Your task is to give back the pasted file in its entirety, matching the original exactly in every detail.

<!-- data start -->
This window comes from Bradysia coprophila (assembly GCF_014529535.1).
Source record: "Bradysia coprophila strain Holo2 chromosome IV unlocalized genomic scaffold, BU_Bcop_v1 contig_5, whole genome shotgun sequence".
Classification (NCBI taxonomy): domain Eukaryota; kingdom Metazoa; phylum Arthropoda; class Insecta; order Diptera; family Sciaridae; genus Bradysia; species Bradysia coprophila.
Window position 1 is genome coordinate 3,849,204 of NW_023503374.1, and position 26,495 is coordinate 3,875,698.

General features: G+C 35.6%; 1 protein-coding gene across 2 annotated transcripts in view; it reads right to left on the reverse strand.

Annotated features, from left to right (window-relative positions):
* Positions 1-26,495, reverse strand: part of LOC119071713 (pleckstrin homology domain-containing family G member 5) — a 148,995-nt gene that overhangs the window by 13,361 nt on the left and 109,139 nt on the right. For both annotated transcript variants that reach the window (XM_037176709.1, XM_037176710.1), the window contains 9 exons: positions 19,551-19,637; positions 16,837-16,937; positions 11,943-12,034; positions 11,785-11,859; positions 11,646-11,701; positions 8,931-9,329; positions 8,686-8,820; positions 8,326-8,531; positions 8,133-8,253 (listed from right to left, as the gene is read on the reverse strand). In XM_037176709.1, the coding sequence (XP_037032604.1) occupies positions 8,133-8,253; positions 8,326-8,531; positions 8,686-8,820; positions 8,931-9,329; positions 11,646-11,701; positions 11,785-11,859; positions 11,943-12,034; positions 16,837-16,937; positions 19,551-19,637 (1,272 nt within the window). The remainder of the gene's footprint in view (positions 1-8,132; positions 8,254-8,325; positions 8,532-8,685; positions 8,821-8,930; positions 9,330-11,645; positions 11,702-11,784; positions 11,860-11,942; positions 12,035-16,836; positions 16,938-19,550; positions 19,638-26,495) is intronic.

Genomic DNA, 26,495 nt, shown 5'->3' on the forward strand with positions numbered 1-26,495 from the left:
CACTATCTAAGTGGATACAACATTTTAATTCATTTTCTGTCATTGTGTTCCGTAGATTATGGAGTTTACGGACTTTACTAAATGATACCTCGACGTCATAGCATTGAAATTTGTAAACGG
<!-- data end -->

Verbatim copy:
This window comes from Bradysia coprophila (assembly GCF_014529535.1).
Source record: "Bradysia coprophila strain Holo2 chromosome IV unlocalized genomic scaffold, BU_Bcop_v1 contig_5, whole genome shotgun sequence".
Classification (NCBI taxonomy): domain Eukaryota; kingdom Metazoa; phylum Arthropoda; class Insecta; order Diptera; family Sciaridae; genus Bradysia; species Bradysia coprophila.
Window position 1 is genome coordinate 3,849,204 of NW_023503374.1, and position 26,495 is coordinate 3,875,698.

General features: G+C 35.6%; 1 protein-coding gene across 2 annotated transcripts in view; it reads right to left on the reverse strand.

Annotated features, from left to right (window-relative positions):
* Positions 1-26,495, reverse strand: part of LOC119071713 (pleckstrin homology domain-containing family G member 5) — a 148,995-nt gene that overhangs the window by 13,361 nt on the left and 109,139 nt on the right. For both annotated transcript variants that reach the window (XM_037176709.1, XM_037176710.1), the window contains 9 exons: positions 19,551-19,637; positions 16,837-16,937; positions 11,943-12,034; positions 11,785-11,859; positions 11,646-11,701; positions 8,931-9,329; positions 8,686-8,820; positions 8,326-8,531; positions 8,133-8,253 (listed from right to left, as the gene is read on the reverse strand). In XM_037176709.1, the coding sequence (XP_037032604.1) occupies positions 8,133-8,253; positions 8,326-8,531; positions 8,686-8,820; positions 8,931-9,329; positions 11,646-11,701; positions 11,785-11,859; positions 11,943-12,034; positions 16,837-16,937; positions 19,551-19,637 (1,272 nt within the window). The remainder of the gene's footprint in view (positions 1-8,132; positions 8,254-8,325; positions 8,532-8,685; positions 8,821-8,930; positions 9,330-11,645; positions 11,702-11,784; positions 11,860-11,942; positions 12,035-16,836; positions 16,938-19,550; positions 19,638-26,495) is intronic.

Genomic DNA, 26,495 nt, shown 5'->3' on the forward strand with positions numbered 1-26,495 from the left:
CACTATCTAAGTGGATACAACATTTTAATTCATTTTCTGTCATTGTGTTCCGTAGATTATGGAGTTTACGGACTTTACTAAATGATACCTCGACGTCATAGCATTGAAATTTGTAAACGG